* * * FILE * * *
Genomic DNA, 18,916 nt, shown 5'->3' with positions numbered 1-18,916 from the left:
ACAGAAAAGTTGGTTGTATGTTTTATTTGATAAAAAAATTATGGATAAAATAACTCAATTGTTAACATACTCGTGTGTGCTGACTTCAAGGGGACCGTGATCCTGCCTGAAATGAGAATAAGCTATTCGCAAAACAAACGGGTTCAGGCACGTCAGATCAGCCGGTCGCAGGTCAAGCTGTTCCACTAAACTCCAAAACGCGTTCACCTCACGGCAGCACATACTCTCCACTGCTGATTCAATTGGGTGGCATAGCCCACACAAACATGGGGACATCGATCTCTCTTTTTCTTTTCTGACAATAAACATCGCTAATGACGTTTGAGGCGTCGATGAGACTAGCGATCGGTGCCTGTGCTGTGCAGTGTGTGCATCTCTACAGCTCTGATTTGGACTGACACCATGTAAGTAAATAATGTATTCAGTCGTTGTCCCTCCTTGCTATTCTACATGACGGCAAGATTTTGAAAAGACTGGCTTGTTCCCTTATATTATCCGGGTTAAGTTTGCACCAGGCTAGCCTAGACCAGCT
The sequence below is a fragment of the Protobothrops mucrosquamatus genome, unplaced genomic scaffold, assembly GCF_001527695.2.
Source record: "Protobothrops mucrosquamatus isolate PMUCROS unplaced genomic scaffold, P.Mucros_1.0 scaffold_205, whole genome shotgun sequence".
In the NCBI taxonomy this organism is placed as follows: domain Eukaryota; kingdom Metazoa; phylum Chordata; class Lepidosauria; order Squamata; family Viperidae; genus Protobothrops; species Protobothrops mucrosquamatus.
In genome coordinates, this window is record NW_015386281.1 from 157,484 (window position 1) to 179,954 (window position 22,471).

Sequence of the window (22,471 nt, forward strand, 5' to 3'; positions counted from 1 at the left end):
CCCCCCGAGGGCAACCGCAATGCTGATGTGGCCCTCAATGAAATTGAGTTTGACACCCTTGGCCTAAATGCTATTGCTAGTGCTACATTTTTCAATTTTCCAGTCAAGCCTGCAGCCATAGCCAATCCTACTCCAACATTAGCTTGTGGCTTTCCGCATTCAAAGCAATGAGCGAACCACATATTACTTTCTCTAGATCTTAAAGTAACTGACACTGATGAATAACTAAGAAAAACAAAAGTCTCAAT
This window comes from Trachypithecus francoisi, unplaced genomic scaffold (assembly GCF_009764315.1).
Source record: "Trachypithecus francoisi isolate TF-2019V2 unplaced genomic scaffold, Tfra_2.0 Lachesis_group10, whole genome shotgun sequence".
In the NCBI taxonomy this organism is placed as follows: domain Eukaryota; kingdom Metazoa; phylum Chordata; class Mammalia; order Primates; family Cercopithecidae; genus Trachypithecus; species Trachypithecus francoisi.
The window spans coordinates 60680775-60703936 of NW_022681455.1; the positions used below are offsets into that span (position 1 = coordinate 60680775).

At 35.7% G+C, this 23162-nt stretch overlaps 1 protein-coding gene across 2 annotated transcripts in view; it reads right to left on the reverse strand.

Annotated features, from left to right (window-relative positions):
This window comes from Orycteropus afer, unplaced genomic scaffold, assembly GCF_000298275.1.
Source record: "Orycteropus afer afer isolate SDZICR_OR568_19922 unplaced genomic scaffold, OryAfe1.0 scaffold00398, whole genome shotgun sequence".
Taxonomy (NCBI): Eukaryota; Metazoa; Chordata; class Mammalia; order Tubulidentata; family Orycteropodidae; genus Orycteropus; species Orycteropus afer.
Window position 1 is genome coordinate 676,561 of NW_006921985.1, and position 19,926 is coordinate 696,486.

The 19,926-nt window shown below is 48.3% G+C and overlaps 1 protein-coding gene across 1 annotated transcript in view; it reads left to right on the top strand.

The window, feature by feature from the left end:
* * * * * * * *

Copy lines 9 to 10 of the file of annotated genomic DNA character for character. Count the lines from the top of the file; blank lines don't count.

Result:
This window comes from Trachypithecus francoisi, unplaced genomic scaffold (assembly GCF_009764315.1).
Source record: "Trachypithecus francoisi isolate TF-2019V2 unplaced genomic scaffold, Tfra_2.0 Lachesis_group10, whole genome shotgun sequence".